Anyways, now that I'm jumping back into the swing of things to get Undead and Inhuman off the ground, the first god-awful step is the god-awful research. Just now, as I ended that last sentence, I rubbed my eyes, looked up at the heavens, and muttered, "You Mary-fucker." I'm Catholic, but I'm confident enough to say such things to my deity. He/she/it has yet to strike me down for it, or punish me by sending Lindsay Lohan to proclaim an unhealthy love for me.
Anyways, I ought to stop going off on a tangent. I was talking about research.
To be honest, the thought of going back to the research phase had me shaking in the knees. I've said it before, will say it again: research sucks. True, you learn some pretty cool things in the process, but it's a time-consuming affair, especially when you get to documentary research. Sitting on ass watching TV might sound nifty at first, but it ain't, not when you're taking notes the whole time.
You'd think that by now, with college and grad school under my belt, I'd have a good grip on how to research. I do, but researching for a paper is nothing like researching for a creative project. The lines governing your thought process are blurred. You research C.S. Lewis, you stick to all things C.S. Lewis. Creative projects? You can go off and off.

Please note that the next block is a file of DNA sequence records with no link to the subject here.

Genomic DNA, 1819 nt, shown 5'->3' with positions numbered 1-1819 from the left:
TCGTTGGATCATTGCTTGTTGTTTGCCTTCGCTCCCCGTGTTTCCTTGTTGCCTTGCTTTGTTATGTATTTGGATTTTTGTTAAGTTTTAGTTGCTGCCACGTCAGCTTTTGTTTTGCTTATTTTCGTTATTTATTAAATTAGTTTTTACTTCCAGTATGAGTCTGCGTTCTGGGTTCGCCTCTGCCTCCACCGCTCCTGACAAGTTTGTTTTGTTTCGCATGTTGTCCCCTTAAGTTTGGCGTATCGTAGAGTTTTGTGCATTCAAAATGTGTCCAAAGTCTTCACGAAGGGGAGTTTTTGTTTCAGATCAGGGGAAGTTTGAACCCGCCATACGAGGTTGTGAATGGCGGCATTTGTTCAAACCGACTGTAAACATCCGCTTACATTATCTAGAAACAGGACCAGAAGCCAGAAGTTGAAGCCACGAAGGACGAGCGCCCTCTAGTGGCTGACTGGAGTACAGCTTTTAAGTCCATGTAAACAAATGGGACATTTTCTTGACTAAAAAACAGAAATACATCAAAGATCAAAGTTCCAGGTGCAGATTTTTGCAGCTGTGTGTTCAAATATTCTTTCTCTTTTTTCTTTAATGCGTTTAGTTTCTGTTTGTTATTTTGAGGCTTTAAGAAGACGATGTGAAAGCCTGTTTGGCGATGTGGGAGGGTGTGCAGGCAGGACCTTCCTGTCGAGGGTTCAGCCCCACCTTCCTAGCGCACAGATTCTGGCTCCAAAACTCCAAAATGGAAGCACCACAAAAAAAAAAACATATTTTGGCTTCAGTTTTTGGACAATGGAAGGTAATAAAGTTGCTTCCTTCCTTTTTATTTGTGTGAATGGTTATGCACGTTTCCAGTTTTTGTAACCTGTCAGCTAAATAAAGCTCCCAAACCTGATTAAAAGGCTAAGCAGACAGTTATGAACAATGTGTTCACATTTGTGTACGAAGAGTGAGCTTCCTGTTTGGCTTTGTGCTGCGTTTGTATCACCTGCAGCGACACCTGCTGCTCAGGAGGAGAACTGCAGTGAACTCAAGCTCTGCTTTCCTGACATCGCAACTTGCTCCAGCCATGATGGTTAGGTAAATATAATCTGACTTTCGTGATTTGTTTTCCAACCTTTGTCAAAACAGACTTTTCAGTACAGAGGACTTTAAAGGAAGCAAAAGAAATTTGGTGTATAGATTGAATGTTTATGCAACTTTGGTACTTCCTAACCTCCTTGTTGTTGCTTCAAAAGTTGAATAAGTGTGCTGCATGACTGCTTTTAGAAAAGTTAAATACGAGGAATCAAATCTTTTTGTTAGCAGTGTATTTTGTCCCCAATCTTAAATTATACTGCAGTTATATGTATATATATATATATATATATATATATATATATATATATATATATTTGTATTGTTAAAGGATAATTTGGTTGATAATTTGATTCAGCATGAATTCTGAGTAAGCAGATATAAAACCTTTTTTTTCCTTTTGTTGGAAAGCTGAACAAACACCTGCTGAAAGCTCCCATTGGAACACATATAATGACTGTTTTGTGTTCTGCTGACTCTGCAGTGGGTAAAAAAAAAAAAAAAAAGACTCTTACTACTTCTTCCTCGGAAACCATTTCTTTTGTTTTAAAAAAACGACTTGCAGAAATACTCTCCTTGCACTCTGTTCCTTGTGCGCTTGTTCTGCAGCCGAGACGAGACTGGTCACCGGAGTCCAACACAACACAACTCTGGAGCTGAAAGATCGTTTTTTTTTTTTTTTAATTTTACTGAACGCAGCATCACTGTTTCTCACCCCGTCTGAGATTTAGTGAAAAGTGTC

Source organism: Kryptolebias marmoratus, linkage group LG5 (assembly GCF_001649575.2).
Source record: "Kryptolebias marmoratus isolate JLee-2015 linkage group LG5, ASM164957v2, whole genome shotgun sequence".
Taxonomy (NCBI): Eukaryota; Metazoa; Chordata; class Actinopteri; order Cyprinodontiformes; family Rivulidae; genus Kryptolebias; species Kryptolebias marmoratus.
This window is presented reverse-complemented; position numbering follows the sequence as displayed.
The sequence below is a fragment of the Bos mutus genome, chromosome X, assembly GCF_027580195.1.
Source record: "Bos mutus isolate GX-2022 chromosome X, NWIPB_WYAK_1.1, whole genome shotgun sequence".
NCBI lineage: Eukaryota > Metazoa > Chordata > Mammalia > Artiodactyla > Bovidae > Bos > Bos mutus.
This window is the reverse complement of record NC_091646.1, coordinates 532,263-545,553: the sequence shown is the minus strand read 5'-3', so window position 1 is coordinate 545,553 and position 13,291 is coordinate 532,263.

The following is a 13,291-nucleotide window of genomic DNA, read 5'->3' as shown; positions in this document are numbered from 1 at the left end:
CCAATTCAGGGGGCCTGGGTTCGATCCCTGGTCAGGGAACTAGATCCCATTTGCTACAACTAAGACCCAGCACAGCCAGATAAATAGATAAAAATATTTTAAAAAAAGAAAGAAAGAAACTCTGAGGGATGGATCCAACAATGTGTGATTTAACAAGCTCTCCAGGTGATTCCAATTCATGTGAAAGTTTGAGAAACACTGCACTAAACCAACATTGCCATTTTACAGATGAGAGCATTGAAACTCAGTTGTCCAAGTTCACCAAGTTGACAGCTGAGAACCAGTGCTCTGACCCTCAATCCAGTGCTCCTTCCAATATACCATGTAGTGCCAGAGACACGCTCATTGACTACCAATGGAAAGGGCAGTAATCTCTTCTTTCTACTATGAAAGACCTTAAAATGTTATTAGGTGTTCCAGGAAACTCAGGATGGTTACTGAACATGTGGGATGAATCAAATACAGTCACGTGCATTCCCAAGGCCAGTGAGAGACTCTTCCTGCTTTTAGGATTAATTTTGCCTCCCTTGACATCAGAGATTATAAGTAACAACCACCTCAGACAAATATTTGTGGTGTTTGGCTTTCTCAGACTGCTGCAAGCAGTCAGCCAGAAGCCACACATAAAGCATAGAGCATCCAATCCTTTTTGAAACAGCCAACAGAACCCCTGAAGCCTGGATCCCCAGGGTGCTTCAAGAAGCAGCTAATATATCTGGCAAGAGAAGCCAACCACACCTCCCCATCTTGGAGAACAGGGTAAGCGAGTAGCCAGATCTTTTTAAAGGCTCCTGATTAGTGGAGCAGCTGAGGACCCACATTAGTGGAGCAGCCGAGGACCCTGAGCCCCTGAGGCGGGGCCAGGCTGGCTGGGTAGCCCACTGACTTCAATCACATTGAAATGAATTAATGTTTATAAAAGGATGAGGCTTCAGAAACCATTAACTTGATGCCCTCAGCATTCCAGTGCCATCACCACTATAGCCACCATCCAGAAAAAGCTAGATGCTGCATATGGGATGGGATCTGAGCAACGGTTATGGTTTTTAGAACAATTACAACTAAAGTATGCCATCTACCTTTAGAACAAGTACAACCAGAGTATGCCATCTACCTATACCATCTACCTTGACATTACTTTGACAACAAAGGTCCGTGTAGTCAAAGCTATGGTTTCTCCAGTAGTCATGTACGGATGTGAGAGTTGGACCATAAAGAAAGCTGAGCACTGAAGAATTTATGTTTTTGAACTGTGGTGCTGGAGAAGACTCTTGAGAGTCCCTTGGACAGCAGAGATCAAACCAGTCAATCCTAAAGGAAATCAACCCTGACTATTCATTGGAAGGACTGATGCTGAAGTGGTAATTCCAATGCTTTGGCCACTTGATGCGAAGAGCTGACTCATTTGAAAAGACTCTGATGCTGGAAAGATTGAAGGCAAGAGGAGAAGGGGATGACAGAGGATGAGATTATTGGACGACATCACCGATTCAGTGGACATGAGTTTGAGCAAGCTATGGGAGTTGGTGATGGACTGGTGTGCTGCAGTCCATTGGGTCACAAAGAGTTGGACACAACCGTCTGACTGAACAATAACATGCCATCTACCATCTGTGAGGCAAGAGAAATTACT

There are a few things about researching this time around that have made it less daunting than I thought it'd be. First, it turned out that a lot of the notes I had for The Coast could be reused for Undead and Inhuman. Second, I did give myself a focus right off the bat. Undead and Inhuman is a space story, so you need a stellar location (eh, I guess that pun was intentional) to write about, correct? I settled on the Moon as that location. There was no big debate over that. I looked up at the sky and thought, "Well, the Moon's right there. We can see it, and it can see us. So why the hell not?"
With that in mind, anything not related to the Moon became off-limits, and even then, certain topics are taking priority over others. Yes, I'm researching the lunar landscape and everything I can about the physical environment because, well, that will feed into my descriptions of it. On the other hand, I'll pass over anything that has to do with the Apollo Program because while that shows how people can get to the Moon, it's also a method about forty or fifty years old. Undead and Inhuman is supposed to be set in the future.
So, dear reader, take note of this: when you're out there researching the shit out of your great American novel, arm yourself with a scalpel, be focused in what you need to uncover so as not to waste all your time collecting useless garbage. There will be additional research later. That's no lie. You'll have a draft, read through it, and realized that you overlooked something and need to go back and dig in a little.
Still, as long as you stay sharp, you'll be able to make the best use of your time.